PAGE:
Sexual Violence in Indian Country
*WARNING: This blog includes graphic content that some readers may find distressing.
April is Sexual Assault Awareness Month. There is a broad spectrum of studies and statistics that attempt to explain why even today sexual assault continues to be a real threat to society, not just to women, but to all people. In looking at the issue, every gender, every race and at every age, the threat of sexual violence exists every minute of every day.
How Does Federal Law Define Rape?
In 1927, the U.S. Department of Justice defined “forcible rape” as “the carnal knowledge of a female, forcibly and against her will.” The definition didn’t include assaults against men, children or same-sex partners. This definition remained unchanged for 85 years.
In 2012, the voices of survivors, advocates, and law enforcement personnel were heard by the then FBI Director Robert Mueller who took action to update the definition of rape. He recognized that any person, regardless of gender, age or sexual preference could be the victim of a sexual assault and that persons could be raped with objects. He also recognized that victims may be unable to give consent due to age, mental or physical incapacities and may even be temporarily incapacitated by drugs or alcohol.
“Rape is the penetration, no matter how slight, of the vagina or anus with any body part or object, or oral penetration by a sex organ of another person, without the consent of the victim.”
While changing the legal definition of rape does not change survivors’ traumatic experiences, it greatly impacts their experiences after the assault. In a court of law, it matters when the definition fits the crime and in order to prevent it, it matters when the punishment fits the crime. The new definition provides prosecutors with the tools they need to better serve victims and where justice can be sought by all victims of sexual assault.
The definition provided is the federal definition of rape. It is important to note that each jurisdiction tribal and state will have their own definition which may vary significantly.
Native Americans Disproportionately Affected
Around the world, Indigenous peoples have been and still are being victimized by predominant civilizations. Beginning with colonization, Native Americans and Alaskan Natives suffered at the hands of non-natives and rape was frequently used as a tool of colonization and oppression. The impacts of colonization, and specifically rape still impact Native communities to this day.
Nationwide, an American is sexually assaulted every 73 seconds and every nine minutes that victim is a child. Meanwhile, only five out of every 1,000 perpetrators will end up in prison. That means 995 out of 1,000 perpetrators are free to assault again. For Native Americans, the picture is even bleaker.
- Native Americans and Alaskan Natives are twice as likely to experience a rape/sexual assault compared to all races.3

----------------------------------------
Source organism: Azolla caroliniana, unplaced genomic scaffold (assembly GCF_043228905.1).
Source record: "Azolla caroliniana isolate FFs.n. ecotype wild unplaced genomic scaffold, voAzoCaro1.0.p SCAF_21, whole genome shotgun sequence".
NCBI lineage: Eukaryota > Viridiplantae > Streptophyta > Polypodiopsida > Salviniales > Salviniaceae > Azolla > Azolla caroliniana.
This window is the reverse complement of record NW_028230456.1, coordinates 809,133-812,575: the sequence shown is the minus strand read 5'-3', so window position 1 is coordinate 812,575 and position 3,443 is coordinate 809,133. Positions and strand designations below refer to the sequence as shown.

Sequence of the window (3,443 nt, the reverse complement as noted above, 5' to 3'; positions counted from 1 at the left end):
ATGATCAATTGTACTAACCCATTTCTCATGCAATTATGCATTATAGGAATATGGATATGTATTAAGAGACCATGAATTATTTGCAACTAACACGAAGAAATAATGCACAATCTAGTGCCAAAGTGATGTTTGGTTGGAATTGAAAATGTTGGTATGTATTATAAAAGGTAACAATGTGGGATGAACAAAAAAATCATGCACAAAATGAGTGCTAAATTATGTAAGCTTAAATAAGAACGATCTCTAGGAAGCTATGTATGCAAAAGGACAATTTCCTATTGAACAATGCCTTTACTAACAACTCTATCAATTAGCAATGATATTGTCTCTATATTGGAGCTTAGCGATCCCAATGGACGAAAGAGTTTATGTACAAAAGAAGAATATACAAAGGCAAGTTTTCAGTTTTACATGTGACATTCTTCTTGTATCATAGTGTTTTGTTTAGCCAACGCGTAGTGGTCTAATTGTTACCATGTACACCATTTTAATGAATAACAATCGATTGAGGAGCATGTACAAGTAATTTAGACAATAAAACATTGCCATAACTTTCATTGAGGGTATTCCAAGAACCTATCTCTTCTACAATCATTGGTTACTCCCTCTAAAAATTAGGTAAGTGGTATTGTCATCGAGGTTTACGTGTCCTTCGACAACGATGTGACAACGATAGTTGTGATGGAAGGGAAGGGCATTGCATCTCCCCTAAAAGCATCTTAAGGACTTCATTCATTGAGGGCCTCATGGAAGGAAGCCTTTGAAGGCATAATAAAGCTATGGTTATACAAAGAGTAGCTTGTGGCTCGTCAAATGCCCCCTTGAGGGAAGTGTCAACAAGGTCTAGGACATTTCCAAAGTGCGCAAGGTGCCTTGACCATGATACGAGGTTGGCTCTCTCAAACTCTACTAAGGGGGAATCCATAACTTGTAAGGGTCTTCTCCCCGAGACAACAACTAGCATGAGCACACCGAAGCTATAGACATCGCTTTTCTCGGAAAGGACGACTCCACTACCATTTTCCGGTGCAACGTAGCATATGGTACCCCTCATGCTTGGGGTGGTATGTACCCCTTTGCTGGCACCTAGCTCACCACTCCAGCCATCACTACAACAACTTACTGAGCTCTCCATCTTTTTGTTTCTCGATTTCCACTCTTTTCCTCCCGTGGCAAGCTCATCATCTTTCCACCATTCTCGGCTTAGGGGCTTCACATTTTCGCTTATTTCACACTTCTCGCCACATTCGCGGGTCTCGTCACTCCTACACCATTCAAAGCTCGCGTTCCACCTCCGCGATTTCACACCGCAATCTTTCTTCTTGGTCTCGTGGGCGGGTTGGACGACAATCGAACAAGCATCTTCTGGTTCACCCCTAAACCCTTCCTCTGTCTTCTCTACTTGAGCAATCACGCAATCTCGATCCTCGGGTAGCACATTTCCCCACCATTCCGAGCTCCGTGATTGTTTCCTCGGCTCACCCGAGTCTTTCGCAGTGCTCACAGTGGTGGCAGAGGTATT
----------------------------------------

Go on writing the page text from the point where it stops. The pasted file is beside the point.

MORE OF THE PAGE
- Every year an average of 5,900 American Indians ages 12 and older experience sexual assault.(3)
- 41 percent of sexual assaults against American Indians are committed by a stranger; 34 percent by an acquaintance; and 25 percent by an intimate or family member. (3)
- On average, there are 433,648 victims (age 12 or older) of rape and sexual assault each year in the United States.(4)
- 21 percent of transgender, genderqueer, or nonconforming (TGQN) college students have been sexually assaulted, compared to 18 percent of non-TGQN females, and 4 percent of non-TGQN males.(5)
- Millions of men in the United States have been victims of rape. Statistically, one out of every ten rape victims are male.(6)
Beyond those statistics remain the innumerable victims who do not report or cannot report sexual assault for any variety of reasons. One of the more common reasons a victim may not report an assault is Post Traumatic Stress Disorder or PTSD.
The Effects of Sexual Assault
Post Traumatic Stress Disorder (PTSD) is a serious psychological disease suffered by millions of people who have been exposed to extreme stress, violence or loss. PTSD can cause many trauma responses, from rendering a victim mute to living in a heightened state of panic. However, unless and until the survivor can speak about the assault, silence itself serves to protect the perpetrator.
Possible Feelings and Reactions
After a sexual assault has occurred, the victim can experience a multitude of debilitating emotions. Processing trauma is never easy, but putting labels on the emotions can help put things into perspective.
- Fear is the most common victim reaction. The victim will associate the assault with certain sights, sounds, smells, thoughts, places, etc. For weeks or months after the assault, fear and anxiety can be triggered by any number of reminders of the assault.
- Guilty feelings may be the result of self-blame. Victims may think such things as “I shouldn’t have been out that late.” or “I should have dressed differently.” They may even feel guilty about what they had to do in order to survive (they didn’t scream, fight back or report the crime). It can also be a result of living in a society where victim-blaming is prevalent.